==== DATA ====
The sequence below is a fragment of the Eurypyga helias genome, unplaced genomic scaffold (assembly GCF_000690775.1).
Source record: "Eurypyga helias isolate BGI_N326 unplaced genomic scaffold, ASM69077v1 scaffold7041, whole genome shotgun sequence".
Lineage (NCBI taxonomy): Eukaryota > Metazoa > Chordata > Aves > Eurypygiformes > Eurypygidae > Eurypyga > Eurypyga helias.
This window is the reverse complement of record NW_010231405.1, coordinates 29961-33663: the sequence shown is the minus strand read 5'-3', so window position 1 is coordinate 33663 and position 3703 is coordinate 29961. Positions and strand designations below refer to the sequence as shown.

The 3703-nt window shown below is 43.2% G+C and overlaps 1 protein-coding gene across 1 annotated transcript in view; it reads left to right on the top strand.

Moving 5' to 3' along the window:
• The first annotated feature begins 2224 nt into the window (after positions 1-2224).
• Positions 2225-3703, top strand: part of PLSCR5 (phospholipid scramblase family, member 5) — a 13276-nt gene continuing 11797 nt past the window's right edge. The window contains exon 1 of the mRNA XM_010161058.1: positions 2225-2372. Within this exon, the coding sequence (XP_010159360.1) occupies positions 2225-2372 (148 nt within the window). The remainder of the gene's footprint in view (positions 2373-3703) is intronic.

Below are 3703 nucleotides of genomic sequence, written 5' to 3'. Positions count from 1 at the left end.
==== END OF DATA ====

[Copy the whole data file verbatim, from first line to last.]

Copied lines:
The sequence below is a fragment of the Eurypyga helias genome, unplaced genomic scaffold (assembly GCF_000690775.1).
Source record: "Eurypyga helias isolate BGI_N326 unplaced genomic scaffold, ASM69077v1 scaffold7041, whole genome shotgun sequence".
Lineage (NCBI taxonomy): Eukaryota > Metazoa > Chordata > Aves > Eurypygiformes > Eurypygidae > Eurypyga > Eurypyga helias.
This window is the reverse complement of record NW_010231405.1, coordinates 29961-33663: the sequence shown is the minus strand read 5'-3', so window position 1 is coordinate 33663 and position 3703 is coordinate 29961. Positions and strand designations below refer to the sequence as shown.

The 3703-nt window shown below is 43.2% G+C and overlaps 1 protein-coding gene across 1 annotated transcript in view; it reads left to right on the top strand.

Moving 5' to 3' along the window:
• The first annotated feature begins 2224 nt into the window (after positions 1-2224).
• Positions 2225-3703, top strand: part of PLSCR5 (phospholipid scramblase family, member 5) — a 13276-nt gene continuing 11797 nt past the window's right edge. The window contains exon 1 of the mRNA XM_010161058.1: positions 2225-2372. Within this exon, the coding sequence (XP_010159360.1) occupies positions 2225-2372 (148 nt within the window). The remainder of the gene's footprint in view (positions 2373-3703) is intronic.

Below are 3703 nucleotides of genomic sequence, written 5' to 3'. Positions count from 1 at the left end.